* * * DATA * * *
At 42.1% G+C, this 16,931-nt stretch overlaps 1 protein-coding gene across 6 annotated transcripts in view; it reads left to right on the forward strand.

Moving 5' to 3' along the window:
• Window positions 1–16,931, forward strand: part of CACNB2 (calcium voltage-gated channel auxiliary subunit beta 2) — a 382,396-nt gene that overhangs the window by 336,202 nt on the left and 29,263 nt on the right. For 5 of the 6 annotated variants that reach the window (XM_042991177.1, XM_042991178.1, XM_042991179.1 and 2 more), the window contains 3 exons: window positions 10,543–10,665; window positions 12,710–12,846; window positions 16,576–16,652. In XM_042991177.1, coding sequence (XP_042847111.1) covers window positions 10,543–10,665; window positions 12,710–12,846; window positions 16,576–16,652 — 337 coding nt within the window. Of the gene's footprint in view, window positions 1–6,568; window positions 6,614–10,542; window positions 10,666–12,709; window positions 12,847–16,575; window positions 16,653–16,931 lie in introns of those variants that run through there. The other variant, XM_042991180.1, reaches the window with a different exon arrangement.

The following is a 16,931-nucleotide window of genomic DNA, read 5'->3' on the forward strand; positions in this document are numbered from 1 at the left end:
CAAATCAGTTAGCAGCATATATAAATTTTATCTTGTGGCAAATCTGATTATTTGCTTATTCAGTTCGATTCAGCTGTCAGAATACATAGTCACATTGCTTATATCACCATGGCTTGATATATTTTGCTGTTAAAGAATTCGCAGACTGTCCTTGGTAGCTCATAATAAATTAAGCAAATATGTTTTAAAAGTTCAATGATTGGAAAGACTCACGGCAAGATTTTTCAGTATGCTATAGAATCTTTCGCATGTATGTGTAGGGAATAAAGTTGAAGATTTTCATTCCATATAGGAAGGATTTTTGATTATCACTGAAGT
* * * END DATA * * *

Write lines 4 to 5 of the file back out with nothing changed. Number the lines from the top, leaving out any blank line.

The following is a 16,931-nucleotide window of genomic DNA, read 5'->3' on the forward strand; positions in this document are numbered from 1 at the left end:
CAAATCAGTTAGCAGCATATATAAATTTTATCTTGTGGCAAATCTGATTATTTGCTTATTCAGTTCGATTCAGCTGTCAGAATACATAGTCACATTGCTTATATCACCATGGCTTGATATATTTTGCTGTTAAAGAATTCGCAGACTGTCCTTGGTAGCTCATAATAAATTAAGCAAATATGTTTTAAAAGTTCAATGATTGGAAAGACTCACGGCAAGATTTTTCAGTATGCTATAGAATCTTTCGCATGTATGTGTAGGGAATAAAGTTGAAGATTTTCATTCCATATAGGAAGGATTTTTGATTATCACTGAAGT